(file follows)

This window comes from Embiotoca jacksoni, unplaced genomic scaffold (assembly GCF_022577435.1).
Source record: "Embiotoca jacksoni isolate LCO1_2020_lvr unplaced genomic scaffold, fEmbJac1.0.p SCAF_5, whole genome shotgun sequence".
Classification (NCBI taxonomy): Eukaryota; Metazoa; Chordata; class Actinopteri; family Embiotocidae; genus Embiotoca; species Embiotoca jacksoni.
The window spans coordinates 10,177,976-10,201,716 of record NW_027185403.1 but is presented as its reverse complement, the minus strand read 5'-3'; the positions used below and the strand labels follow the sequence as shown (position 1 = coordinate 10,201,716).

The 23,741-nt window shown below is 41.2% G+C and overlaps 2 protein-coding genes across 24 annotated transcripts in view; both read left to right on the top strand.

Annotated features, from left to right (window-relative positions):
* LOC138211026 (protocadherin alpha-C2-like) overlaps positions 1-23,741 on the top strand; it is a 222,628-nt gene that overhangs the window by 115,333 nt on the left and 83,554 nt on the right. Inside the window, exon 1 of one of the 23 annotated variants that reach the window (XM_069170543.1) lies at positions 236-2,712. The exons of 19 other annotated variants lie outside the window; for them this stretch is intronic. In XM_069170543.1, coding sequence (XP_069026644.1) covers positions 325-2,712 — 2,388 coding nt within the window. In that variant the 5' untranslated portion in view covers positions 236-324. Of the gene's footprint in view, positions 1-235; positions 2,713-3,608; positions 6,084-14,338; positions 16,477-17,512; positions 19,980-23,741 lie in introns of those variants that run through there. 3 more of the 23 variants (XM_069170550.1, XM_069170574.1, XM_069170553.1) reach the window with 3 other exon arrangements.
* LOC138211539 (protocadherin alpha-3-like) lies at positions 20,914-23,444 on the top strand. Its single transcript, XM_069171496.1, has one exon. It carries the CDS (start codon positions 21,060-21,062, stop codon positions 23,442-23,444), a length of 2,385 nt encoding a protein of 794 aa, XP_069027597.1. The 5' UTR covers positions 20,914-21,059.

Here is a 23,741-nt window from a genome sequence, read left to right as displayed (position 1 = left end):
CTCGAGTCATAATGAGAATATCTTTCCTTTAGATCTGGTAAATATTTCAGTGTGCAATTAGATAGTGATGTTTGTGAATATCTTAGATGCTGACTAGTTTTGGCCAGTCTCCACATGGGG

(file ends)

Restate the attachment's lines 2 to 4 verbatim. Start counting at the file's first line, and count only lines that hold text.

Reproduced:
Source record: "Embiotoca jacksoni isolate LCO1_2020_lvr unplaced genomic scaffold, fEmbJac1.0.p SCAF_5, whole genome shotgun sequence".
Classification (NCBI taxonomy): Eukaryota; Metazoa; Chordata; class Actinopteri; family Embiotocidae; genus Embiotoca; species Embiotoca jacksoni.
The window spans coordinates 10,177,976-10,201,716 of record NW_027185403.1 but is presented as its reverse complement, the minus strand read 5'-3'; the positions used below and the strand labels follow the sequence as shown (position 1 = coordinate 10,201,716).